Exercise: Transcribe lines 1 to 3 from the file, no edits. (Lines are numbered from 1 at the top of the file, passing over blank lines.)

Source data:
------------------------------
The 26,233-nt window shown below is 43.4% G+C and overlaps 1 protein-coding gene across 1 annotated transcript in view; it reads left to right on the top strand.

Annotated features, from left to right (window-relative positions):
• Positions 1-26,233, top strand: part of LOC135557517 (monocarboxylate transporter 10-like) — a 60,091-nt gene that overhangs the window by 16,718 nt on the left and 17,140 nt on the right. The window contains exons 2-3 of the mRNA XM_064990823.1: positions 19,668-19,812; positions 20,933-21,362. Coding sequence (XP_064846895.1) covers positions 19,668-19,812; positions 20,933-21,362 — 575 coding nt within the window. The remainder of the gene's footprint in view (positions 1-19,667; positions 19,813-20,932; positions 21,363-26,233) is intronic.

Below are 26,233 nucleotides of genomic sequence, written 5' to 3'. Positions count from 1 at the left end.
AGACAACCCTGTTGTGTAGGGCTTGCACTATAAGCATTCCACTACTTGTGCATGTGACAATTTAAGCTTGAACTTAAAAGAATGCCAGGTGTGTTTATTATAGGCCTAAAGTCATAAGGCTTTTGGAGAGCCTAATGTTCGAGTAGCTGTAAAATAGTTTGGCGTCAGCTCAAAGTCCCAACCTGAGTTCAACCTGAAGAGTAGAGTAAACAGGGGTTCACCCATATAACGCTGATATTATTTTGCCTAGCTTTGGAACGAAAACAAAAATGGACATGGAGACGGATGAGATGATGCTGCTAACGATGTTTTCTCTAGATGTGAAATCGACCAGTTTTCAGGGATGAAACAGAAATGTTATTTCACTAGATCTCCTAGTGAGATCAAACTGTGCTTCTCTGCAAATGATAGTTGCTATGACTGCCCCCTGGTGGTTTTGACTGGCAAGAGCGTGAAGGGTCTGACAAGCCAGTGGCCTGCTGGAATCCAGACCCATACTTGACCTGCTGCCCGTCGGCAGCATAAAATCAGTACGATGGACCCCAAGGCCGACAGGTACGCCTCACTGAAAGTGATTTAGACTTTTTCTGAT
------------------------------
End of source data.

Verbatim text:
The 26,233-nt window shown below is 43.4% G+C and overlaps 1 protein-coding gene across 1 annotated transcript in view; it reads left to right on the top strand.

Annotated features, from left to right (window-relative positions):
• Positions 1-26,233, top strand: part of LOC135557517 (monocarboxylate transporter 10-like) — a 60,091-nt gene that overhangs the window by 16,718 nt on the left and 17,140 nt on the right. The window contains exons 2-3 of the mRNA XM_064990823.1: positions 19,668-19,812; positions 20,933-21,362. Coding sequence (XP_064846895.1) covers positions 19,668-19,812; positions 20,933-21,362 — 575 coding nt within the window. The remainder of the gene's footprint in view (positions 1-19,667; positions 19,813-20,932; positions 21,363-26,233) is intronic.